I’ve always been a fan of the Prince Nymph. It’s proven itself for me across the West since I was a kid. It’s a killer pattern in streams and it’s fooled its share of trout in lakes as well over the years. The first time I saw Lance Egan’s Prince Nymph-inspired Red Dart pattern, I knew it would prove to be a fish catching machine in much the same way as its predecessor. The Dart now comes in a variety of wacky colors and they all work at some point or another. I’ve always figured the Prince Nymph resembled a stonefly nymph more than anything, though it takes some artistic license in getting there. With the abundance of small yellow sally stoneflies I run into on rivers throughout the western states during the summer months, I figured a Yellow Dart might get some play as an imitation.
I fish the Yellow Dart often during July and August from the small streams flowing into the upper NF Nooksack to the Methow River and it’s become one of my more consistent nymph patterns when the rainbow and cutthroat don’t seem to be looking up. Like many of the flies I fish regularly, it’s both quick and easy to tie as well as quite durable. Let’s face it, most of us would rather be waist deep in cool water this time of year then sweating away behind the vise as a rushing fan struggles to comfort you and blows a jet stream of tying materials across the room.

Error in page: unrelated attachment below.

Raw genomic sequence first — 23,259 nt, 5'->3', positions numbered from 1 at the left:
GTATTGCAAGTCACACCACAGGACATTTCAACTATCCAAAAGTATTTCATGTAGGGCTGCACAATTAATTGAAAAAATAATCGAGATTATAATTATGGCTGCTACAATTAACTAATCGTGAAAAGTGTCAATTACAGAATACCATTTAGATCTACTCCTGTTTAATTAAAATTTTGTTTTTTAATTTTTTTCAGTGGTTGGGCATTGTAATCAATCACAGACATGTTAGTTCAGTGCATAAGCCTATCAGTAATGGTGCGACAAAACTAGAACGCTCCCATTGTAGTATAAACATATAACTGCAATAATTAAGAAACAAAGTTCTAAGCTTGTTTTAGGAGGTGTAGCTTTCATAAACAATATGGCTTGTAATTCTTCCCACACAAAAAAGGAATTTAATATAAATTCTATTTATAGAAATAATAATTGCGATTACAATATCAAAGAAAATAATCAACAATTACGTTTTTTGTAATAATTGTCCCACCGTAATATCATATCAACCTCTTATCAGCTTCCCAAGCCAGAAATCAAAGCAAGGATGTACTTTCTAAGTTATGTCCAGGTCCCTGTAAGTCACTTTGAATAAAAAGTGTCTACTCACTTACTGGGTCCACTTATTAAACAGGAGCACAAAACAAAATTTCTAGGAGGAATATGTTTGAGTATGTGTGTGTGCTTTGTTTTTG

Hook: #12 Hanak 400BL
Bead: 3.5mm Hanak Gold Slotted Tungsten
Thread: 70 Denier Red Ultra Thread
Tail: Red Saddle Hackle Fibers
Rib: Opalescent Sulky Thread/6x Mono
Body: Hot Yellow Ice Dub
Hackle: Brown CDC
Hot Spot: UV Pink Ice Dub
The Confluence Beer Pairing: As a creature of habit, I’m bound to quench my summer thirst with a light lager in the heat. Rainier, Coors Light and Modelo Especiale are typical go-to refreshments. A recent trip to Chicago, however, rekindled my affinity for Old Style. As far as I know, you won’t find it anywhere around these parts. I even threw a half rack in my checked bag to gift to a friend who is a midwestern transplant and we enjoyed a few with equal fervor. As a lifelong Washingtonian, I didn’t grow up with Old Style but if ever I was fortunate enough to stumble across it at Fred Meyer or Haggen, you’d better believe I would gladly pack a case for the next camping trip. Should you find yourself crushing smallies in Wisconsin or stalking giant carp on Lake Michigan, make sure you’ve secured an icy sixer of Old Style to keep yourself hydrated throughout the day. It’s good stuff!